How to Become a Business Coach

What’s a Business Coaching Franchise Agreement?

By on October 1, 2017

A business coaching franchise agreement is THE controlling document of your relationship to the Franchisor and represents the culmination of what has undoubtedly been a lengthy sales cycle. This document tells you exactly what the franchisor is providing you in exchange for your money. It explicitly lists payment terms and penalties for missing those terms.

No matter what you do, take your time to read it thoroughly.

That sounds obvious, but you’d be surprised at how many business coaches don’t. Make notes about areas of concern. Consult with an attorney who can help you learn to what extent the agreement protects your interests.

A Franchise Attorney Is Your Best Protection

Make sure that you use a reputable, experienced franchise attorney when reviewing your business coaching franchise agreement. The law is a vast and complex subject, and while your family/business attorney is probably a great person and good for general legal issues, they don’t fit here. Franchise law is very specific and complex so a decent Franchise Attorney will save you time, money, and headaches. You wouldn’t ask your podiatrist to do your brain surgery; likewise, don’t ask a generalist attorney to review your franchise due diligence documents.

Generalist attorneys are notorious for being ignorant of standard franchise boilerplate content, thus making issues out of non-issues and missing key elements that cost you big-time down the road. These due diligence disasters are all due to their lack of familiarity with franchise law. I’ve witnessed people in the franchise due-diligence process spend $5,000 – $8,000 with an unqualified attorney on what could have and should have cost no more than $1,800, had they worked with a qualified franchise attorney.

You wouldn’t ask your podiatrist to do your brain surgery; likewise, don’t ask a generalist attorney to review your franchise due diligence documents.

Measure Twice and Cut Once

Understand that most franchise agreements are “boilerplate,” which means that the standard agreement itself cannot and most likely will not be changed. Don’t waste your time trying to get the agreement itself changed. If the Franchisor changed the base documents it would immediately require them to readdress everyone operating under that current agreement… the legal costs, state registration costs, and notification costs cost infinitely more than the value of a single franchise sale.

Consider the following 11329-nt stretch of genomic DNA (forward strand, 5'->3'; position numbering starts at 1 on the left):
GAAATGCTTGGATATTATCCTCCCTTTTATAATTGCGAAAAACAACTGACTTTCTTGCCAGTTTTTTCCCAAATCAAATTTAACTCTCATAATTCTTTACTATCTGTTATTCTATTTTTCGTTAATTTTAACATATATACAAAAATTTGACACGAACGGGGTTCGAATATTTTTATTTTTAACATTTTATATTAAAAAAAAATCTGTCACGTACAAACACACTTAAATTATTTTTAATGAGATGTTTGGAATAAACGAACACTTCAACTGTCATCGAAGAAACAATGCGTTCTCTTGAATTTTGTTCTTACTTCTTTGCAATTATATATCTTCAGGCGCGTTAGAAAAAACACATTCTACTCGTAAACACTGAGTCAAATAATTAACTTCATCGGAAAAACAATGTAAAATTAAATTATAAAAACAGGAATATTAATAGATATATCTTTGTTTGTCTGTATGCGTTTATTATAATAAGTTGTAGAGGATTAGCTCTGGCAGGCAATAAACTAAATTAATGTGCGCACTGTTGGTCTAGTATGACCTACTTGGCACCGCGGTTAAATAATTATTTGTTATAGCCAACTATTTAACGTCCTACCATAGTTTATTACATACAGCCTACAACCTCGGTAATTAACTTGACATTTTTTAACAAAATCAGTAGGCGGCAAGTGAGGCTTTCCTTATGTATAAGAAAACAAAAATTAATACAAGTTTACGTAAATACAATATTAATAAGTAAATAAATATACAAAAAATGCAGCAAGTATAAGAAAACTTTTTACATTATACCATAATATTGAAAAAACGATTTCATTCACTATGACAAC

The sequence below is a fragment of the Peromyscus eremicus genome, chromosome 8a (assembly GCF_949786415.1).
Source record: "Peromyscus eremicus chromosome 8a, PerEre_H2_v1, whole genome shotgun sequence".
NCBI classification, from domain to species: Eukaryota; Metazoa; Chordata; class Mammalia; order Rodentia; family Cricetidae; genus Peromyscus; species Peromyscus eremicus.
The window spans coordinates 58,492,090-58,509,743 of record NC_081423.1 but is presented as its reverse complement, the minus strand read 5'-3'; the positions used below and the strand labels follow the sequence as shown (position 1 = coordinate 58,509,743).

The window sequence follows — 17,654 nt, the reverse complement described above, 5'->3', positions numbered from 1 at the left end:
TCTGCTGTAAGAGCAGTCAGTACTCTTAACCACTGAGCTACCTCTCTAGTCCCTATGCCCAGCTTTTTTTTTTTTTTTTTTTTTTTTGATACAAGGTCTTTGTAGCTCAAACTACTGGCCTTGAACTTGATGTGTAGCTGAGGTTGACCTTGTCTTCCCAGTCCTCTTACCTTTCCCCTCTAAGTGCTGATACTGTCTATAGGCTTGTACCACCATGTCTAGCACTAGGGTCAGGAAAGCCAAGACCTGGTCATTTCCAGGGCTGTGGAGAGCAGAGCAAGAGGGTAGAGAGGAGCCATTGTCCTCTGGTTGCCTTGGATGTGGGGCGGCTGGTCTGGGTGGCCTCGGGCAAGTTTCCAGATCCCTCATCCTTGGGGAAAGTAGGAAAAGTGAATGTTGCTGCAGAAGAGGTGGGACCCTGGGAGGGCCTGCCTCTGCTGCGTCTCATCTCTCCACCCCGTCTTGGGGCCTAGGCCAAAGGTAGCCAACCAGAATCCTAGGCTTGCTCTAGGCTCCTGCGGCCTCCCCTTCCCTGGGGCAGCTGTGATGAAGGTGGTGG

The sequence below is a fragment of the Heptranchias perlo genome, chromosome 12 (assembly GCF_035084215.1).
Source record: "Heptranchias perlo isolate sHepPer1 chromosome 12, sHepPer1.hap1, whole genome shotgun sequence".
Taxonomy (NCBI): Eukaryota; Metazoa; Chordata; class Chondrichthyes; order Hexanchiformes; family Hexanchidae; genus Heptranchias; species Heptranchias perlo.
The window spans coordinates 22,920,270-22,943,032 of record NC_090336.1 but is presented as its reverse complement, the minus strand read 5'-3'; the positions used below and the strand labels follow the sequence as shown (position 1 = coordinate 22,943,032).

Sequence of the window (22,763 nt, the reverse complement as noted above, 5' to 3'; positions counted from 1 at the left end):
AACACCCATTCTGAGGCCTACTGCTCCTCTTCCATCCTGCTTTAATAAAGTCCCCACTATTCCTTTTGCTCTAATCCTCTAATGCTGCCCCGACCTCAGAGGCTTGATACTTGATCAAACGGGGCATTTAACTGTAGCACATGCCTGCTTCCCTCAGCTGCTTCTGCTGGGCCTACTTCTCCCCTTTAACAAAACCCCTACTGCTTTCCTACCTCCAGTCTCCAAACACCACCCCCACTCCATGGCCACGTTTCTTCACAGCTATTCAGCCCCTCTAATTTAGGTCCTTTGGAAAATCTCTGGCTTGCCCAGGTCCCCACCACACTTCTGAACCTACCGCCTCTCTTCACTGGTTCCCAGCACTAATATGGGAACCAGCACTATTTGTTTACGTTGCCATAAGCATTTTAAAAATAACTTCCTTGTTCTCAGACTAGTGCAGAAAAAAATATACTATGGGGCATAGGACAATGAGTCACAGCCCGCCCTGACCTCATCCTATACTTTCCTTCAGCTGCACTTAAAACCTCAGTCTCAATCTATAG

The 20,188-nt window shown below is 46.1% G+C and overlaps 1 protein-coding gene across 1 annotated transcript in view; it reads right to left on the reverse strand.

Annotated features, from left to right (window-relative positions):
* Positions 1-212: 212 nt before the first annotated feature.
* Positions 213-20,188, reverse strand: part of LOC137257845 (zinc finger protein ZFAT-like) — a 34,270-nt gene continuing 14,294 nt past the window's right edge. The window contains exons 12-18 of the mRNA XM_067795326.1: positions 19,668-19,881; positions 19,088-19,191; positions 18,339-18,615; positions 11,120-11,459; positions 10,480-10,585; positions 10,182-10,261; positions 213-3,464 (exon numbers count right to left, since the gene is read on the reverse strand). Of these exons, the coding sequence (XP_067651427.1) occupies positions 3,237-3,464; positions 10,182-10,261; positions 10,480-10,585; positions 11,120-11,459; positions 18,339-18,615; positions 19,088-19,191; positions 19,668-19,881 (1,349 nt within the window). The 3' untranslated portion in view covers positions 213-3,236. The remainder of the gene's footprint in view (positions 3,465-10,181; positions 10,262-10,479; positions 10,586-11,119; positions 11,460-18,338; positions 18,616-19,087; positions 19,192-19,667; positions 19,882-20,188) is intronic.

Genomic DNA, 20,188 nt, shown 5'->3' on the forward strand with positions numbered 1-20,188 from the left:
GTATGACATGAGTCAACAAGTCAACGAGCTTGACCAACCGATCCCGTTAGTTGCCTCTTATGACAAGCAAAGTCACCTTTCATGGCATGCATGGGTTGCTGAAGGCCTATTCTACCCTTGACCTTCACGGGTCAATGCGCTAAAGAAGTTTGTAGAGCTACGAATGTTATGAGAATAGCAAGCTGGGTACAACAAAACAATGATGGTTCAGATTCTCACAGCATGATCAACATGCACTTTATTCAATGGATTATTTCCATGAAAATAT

However, you can insist that amendments or addendums be added to the end of the agreement. This happens frequently, so don’t be shy about it. If there are concessions, you MUST get them in writing. I am not necessarily implying that every franchisor will intentionally mislead you, but in general, franchisors are brilliant at knowing how to use the legal system to their advantage. They generally have no compelling reason to advantage you in any way in their agreements.

Given the chance, many franchisors will push as much of the risk on the franchisee (that’s you) as possible while mitigating their own. This can show up in the form of explicit performance requirements for franchisees while, as a contrast, applying a general, non-specific, or outright ambiguous performance requirement on the part of the franchisor. You have a responsibility to yourself, your family, and your financial future to be just as savvy and vigilant as they are. So be prepared to measure twice and cut once.

Business Coaching Franchise Buyers Guide

Eric Dombach

About Eric Dombach

Eric Dombach is the Founder of Coaches’ Coach. In 2001, he founded a business coaching firm that, by 2005, was generating more than $1 million USD in revenue, 23% operating profit, and average annual growth rate of 140% per year. In 2005, he sold the firm to 4 of his employees for $1 million U.S. dollars, generating a return on capital of more than 800%. Since then he has trained more than 1,300 independent and franchise business coaches in the United States, Canada, Mexico, Europe, and Australasian markets.

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